“I’d like to invite you to take off your shoes,” an artist known by A. Litaker says. “Go ahead and find a space on the floor, and lie down.”
Audience members lower themselves to the ground, a few sharing hesitant glances before removing their coats and boots and joining in. Soon they fill the floor space of Studio 323 in the Greensboro Cultural Center. They each connect their backs to the floor, knees up and heels flat, as guided by Litaker. She asks them to immerse themselves more, covering their eyes and really assessing their bodies.
The routine contrasts with what most would expect from a dance performance, but Litaker and her somatic exercises open the Dance Project’s Artist in Residence Showcase. The Friday night featured four dancers, Litaker, along with Dylan Reddish, Anne Edwards, and LeDarius Parker, sharing a culmination of their practices from the past semester. The four, along with Tarayjah Hoey-Gordon, were granted use of the studios for the past semester as part of their residency.
Now in its fourth semester, the program offers a chance for dancers and choreographers at all stages in their careers and from all disciplines to use the studio space for free. As artists in residence, they work without parameters or financial pressure, allowing them the opportunity to fine-tune and workshop pieces in progress, begin large projects, and experiment.
Anne Edwards, fresh from matriculation at Hollins University over the summer, used her first space outside of academia to find her own footing. The months brought her introspection, a theme she hoped to convey in what she calls the Grey Shirt Series.
“It was instrumental in creating my own artistic process,” she says.
Edwards begins with a look off into the distance, past the crowd, as sounds of static ring out over the speakers. She vaults each arm over her head, circling her shoulders. She spins into a kneeling position, hands tense. Each finger opens and closes from her fist, her gaze regarding each digit as she works through both hands. The white noise continues, leaving nothing to think about other than the movement.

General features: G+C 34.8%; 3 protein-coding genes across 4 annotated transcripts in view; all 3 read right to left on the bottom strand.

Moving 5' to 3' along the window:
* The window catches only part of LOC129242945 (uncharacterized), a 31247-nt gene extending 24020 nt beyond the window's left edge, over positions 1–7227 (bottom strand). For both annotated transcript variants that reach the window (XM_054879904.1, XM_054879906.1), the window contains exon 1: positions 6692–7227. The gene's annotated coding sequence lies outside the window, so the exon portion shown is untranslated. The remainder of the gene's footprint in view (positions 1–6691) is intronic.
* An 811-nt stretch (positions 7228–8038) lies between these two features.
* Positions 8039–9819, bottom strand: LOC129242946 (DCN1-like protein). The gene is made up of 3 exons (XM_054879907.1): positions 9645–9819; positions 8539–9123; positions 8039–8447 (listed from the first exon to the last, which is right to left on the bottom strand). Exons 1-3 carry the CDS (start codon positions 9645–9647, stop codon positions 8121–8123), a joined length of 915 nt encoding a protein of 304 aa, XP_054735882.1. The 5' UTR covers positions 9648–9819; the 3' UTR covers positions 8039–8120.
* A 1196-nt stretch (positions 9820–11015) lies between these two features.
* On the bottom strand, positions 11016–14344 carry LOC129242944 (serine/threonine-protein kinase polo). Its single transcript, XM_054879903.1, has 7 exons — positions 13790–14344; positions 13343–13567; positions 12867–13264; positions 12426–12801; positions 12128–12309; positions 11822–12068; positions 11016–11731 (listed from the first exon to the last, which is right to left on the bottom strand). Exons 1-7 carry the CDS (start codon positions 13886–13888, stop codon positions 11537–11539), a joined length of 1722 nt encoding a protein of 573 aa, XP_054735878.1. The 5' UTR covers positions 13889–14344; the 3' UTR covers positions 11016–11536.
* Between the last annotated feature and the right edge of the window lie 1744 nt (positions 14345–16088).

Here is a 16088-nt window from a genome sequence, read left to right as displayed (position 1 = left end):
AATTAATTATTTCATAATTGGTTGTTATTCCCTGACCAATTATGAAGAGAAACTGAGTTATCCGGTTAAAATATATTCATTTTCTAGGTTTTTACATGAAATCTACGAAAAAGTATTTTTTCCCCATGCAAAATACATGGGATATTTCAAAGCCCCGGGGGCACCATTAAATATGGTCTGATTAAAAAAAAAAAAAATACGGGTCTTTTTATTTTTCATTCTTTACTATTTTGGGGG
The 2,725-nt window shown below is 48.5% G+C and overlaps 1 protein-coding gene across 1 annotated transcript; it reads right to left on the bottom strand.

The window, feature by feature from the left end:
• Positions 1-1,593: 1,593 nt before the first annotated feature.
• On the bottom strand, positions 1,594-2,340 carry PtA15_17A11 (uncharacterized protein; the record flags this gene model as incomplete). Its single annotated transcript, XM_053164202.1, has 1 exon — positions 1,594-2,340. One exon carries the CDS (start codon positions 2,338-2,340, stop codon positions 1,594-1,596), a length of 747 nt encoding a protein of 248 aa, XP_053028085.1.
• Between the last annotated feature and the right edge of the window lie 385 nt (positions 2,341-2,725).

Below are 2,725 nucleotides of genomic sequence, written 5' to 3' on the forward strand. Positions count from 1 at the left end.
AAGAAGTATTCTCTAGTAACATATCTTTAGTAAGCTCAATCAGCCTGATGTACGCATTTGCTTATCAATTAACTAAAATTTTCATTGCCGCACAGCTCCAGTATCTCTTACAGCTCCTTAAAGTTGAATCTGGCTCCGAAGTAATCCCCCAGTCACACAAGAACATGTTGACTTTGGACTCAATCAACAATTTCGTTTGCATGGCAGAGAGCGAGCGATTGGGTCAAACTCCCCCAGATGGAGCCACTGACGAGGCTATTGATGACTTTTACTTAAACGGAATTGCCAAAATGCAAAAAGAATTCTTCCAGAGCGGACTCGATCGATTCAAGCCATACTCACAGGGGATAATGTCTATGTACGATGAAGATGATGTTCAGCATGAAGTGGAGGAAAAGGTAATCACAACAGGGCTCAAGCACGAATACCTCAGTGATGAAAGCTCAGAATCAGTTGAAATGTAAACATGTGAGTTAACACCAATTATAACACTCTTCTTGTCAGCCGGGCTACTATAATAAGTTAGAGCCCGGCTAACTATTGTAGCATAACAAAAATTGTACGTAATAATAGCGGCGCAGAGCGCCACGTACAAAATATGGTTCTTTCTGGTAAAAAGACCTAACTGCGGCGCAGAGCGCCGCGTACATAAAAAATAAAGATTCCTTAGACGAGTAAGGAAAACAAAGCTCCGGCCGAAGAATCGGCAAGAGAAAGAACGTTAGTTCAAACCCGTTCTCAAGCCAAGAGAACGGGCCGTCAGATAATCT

After using much of her time to workshop a collaboration called “Love Notes from the Skeletons in My Closet,” Reddish offered the audience a lighter note. Prior to her dance, she holds up a bundle of papers — passes from a nearby parking deck, which Reddish drew on. Each drawing Reddish has interpreted into a movement.
“I call it noodling and doodling,” Reddish says.
A series of high-energy spins, jumps and steps begins to calm as she falls back. Once on the ground, she raises her arms up, forming a 90-degree angle. She snaps. A roll brings her back to the starting position, hands in the air. She snaps again.
LeDarius Parker used his time at the residency to test out a form new to him — theatrical dance. During the show, he moves the chairs, making a runway that leaves two open areas on each end of the studio. These serve as the stages for his 21-minute long piece — “Human Nature” — which involves an entire crew of dancers.
“It’s the first piece I get to do that I feel is really open creatively,” he says.
Each half of the crew takes to a side of the room. One half, decked out in neon and patterns dances sporadically, moving unpredictably and intensely. The other makes each small gesture purposeful, wearing head-to-toe black. Parker set the story as a tale of going against societal norms and assimilation.
“Human Nature,” Parker explains, also confirms his aim to produce a larger hip-hop fantasy show titled Fairy Kingdom, which he hopes to take to New York City. He says the semester allowed him to balance his street dance background with the dance-studio world. “Being from both worlds,” he says, “I hear both sides of the story and can bring both worlds together.”